Why I think Fedor's contract negotiations are a good thing

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Jackelope
9/3/07 6:10:04AM
We're reaching a new era in MMA where most of the top dogs now belong to one organization and that organization only. Ask around where the best fighters are fighting at and everyone will tell you- the UFC. Compare it to Arena Football and NFL football if you need to. Both are big organizations doing almost the same thing, and yet the competition on the NFL level is unanimously thought of as the cream of the crop. To play in another organization is to admit you are a lower caliber player than those playing in the NFL.

It is starting to get to the point where fighting in any other organization is a joke. People will tell you about Fedor- "If he doesn't fight in the UFC, he is coming off of my number 1 HW spot" There is no doubt that to the average well educated MMA fan Fedor is the top dog in the sport. Almost every other top dog has been signed by the UFC already and with Pride gone in the near future there are no organizations coming up with better fighters.

What that translates into is the fighters losing their bargaining power. If all the grocery stores in the world were owned by one company they could charge whatever the hell they wanted for canned corn because you, the customer, have no other options. It's called a monopoly, and it is illegal in our American society. I see Fedor as one of the last standing great fighters able to make a difference in a horrible pattern already being presented by the UFC. The pattern is fighters being underpaid (compared to other professional athletes, even though they are most probably twice the athlete), locked into a contract with little give, and forced to operate completely under the strict rules imposed on them by their parent company. You could also call it a monarchy in which Dana White is king.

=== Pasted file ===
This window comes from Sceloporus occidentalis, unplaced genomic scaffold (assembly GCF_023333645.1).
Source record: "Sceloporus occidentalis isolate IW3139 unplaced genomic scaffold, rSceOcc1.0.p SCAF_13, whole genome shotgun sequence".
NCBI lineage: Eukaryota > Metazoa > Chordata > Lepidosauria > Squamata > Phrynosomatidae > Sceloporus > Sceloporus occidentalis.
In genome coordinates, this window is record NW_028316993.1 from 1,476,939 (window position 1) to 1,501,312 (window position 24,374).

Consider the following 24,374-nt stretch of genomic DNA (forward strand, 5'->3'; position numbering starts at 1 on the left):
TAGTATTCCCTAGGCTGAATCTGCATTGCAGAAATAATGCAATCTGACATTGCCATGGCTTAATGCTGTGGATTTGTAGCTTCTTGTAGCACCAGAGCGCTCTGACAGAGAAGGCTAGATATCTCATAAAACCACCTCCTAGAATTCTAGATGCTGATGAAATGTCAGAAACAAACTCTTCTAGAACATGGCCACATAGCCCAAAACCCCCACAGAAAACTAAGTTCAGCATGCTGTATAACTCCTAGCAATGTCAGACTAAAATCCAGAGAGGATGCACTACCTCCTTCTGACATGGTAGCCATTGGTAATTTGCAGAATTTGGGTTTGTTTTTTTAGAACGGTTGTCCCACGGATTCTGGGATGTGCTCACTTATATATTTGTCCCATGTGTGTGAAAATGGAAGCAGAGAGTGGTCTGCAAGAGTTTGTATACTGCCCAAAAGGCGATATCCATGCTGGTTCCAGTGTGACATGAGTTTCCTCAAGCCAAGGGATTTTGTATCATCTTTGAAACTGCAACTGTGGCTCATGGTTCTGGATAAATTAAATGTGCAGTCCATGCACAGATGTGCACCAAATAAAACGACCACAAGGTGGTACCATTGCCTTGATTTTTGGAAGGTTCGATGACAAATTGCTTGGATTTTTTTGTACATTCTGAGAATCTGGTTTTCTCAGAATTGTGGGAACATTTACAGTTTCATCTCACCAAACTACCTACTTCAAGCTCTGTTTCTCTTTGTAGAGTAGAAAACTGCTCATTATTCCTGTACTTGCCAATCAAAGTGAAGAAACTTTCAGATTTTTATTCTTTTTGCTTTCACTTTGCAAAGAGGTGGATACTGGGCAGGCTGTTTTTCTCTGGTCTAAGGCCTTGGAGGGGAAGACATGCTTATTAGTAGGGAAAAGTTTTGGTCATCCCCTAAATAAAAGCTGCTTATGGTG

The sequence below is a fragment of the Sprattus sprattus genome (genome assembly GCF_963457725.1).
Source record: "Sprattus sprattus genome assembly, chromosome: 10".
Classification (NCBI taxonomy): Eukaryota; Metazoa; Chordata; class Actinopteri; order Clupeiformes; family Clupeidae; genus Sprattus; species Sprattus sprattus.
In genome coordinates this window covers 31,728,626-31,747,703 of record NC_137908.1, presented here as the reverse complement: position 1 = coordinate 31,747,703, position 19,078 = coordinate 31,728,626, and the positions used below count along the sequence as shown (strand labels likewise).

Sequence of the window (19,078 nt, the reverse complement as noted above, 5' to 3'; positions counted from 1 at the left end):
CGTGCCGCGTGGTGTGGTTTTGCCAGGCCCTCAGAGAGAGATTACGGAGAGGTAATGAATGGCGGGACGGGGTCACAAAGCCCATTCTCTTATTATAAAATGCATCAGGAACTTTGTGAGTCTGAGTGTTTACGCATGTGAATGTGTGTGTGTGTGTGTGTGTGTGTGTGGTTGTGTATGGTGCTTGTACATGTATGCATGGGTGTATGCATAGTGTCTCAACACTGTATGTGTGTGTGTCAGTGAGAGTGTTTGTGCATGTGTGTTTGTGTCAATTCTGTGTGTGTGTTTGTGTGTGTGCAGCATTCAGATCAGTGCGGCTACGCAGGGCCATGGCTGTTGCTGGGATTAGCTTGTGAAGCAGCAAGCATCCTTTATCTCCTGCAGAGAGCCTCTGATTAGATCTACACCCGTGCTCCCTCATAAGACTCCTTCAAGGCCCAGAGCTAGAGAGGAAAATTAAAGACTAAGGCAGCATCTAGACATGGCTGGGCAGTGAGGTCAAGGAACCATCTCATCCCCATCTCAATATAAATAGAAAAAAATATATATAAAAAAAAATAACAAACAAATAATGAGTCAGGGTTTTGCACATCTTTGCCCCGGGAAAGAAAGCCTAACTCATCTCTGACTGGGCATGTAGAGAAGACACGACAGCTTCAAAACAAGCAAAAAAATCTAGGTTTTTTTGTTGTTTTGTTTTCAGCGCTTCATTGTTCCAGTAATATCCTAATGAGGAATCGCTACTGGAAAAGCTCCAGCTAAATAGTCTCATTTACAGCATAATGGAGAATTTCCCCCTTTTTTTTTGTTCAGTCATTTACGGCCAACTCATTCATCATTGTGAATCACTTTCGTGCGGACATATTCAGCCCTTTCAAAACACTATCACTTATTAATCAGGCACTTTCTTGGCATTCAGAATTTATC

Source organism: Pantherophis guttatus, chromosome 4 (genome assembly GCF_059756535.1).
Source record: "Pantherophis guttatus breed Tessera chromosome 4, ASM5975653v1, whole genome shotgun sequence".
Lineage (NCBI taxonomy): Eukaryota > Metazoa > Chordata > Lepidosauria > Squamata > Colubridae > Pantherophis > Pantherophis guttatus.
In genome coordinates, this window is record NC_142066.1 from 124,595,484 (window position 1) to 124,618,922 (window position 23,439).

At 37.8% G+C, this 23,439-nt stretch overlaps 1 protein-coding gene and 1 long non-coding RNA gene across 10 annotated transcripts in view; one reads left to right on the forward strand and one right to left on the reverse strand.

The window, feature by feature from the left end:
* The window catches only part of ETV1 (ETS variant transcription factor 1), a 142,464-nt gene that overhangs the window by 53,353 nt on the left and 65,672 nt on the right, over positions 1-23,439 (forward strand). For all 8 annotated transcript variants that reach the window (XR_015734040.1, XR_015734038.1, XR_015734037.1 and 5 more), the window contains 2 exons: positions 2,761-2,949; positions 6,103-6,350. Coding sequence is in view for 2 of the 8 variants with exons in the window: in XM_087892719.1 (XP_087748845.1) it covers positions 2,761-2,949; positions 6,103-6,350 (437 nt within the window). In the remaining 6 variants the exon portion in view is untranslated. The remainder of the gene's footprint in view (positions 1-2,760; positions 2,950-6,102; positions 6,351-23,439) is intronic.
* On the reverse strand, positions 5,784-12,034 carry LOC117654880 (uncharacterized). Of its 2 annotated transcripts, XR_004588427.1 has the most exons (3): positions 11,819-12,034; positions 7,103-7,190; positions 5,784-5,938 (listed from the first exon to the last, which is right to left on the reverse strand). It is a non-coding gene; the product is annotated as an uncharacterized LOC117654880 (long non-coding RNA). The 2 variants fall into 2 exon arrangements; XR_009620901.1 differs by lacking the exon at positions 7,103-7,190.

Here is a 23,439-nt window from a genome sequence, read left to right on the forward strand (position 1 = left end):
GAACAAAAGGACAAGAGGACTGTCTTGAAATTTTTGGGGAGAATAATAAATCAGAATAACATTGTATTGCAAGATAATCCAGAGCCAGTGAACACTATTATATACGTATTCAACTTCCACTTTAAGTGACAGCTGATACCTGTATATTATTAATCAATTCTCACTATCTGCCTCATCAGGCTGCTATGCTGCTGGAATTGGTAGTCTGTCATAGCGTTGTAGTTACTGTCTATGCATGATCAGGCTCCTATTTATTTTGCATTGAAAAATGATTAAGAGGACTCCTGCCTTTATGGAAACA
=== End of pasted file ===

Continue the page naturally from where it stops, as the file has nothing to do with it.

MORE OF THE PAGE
Fedor stands as one of the last freedom fighters. The William Wallace standing up for what is right. Making demands because he has the leverage to make those demands. Not succumbing to the evil King Dana because "if you don't, you won't be considered the best anymore" because to a person like Fedor, it is more important to get his "bread and butter" than to reap the fields all day long just to hand it over to the King's coffers. That is called capitalism, and it is what we strive for in our economy. Where a man has the rights to reap his own rewards.

Fedor sets a precedent for other fighters by doing this. By empowering them through his own demonstrations of telling Zuffa "NO". The more the individual man stands up for his own rights and the less the peons fall to their knees and submit the better. I think Dana and Zuffa have the ability to unify the sport into something great. With b.s. standards elicited by Zuffa in the future we run the risk of strikes, fighter conservatism, and a messed up organization full of political strife that we all don't want to see.